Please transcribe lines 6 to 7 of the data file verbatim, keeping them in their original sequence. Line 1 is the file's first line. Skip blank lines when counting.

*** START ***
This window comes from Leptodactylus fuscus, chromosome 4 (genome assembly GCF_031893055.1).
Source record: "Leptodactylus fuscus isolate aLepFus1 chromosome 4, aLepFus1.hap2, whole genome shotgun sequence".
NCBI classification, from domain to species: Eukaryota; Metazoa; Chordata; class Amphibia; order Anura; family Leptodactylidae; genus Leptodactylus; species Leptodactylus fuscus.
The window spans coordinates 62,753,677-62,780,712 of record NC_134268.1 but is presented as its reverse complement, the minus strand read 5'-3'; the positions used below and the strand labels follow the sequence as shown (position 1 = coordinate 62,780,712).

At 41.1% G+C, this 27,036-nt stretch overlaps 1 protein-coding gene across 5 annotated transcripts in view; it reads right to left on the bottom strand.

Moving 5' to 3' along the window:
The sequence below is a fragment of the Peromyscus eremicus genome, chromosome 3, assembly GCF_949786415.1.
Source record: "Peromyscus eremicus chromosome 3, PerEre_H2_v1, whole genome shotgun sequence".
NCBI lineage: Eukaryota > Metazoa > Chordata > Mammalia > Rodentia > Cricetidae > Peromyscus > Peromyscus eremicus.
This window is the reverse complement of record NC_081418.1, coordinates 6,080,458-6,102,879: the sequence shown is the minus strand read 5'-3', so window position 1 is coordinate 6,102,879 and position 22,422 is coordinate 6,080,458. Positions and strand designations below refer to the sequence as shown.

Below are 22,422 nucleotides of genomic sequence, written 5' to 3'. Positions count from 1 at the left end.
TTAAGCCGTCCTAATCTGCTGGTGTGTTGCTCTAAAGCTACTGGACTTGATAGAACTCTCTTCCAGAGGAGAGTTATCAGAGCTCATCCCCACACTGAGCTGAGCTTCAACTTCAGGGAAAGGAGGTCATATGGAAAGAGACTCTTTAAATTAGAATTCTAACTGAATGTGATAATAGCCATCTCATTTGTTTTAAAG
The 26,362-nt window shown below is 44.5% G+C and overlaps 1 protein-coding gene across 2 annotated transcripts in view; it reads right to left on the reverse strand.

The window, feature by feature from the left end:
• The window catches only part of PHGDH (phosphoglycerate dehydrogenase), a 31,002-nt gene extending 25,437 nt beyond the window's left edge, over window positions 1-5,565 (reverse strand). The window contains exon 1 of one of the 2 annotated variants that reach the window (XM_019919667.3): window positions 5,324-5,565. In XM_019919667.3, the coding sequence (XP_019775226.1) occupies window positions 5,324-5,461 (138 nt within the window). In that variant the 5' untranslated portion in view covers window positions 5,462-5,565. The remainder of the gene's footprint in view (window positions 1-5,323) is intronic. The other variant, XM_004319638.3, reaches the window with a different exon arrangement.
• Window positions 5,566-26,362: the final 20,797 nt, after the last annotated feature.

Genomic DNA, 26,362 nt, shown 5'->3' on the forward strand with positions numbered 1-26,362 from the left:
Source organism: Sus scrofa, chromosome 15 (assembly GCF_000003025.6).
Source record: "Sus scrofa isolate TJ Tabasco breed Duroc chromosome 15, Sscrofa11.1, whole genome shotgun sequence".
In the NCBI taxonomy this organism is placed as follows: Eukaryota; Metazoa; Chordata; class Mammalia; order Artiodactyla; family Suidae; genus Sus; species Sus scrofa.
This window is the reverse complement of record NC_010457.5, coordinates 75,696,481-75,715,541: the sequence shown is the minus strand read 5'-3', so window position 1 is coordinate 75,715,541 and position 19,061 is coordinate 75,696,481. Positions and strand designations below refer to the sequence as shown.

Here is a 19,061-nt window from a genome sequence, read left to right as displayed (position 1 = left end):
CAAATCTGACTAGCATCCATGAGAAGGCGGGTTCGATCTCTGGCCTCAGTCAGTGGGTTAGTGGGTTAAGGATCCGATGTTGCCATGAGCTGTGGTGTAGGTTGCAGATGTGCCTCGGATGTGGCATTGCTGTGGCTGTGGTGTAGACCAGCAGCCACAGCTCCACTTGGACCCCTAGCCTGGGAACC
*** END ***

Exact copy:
Moving 5' to 3' along the window:
The sequence below is a fragment of the Peromyscus eremicus genome, chromosome 3, assembly GCF_949786415.1.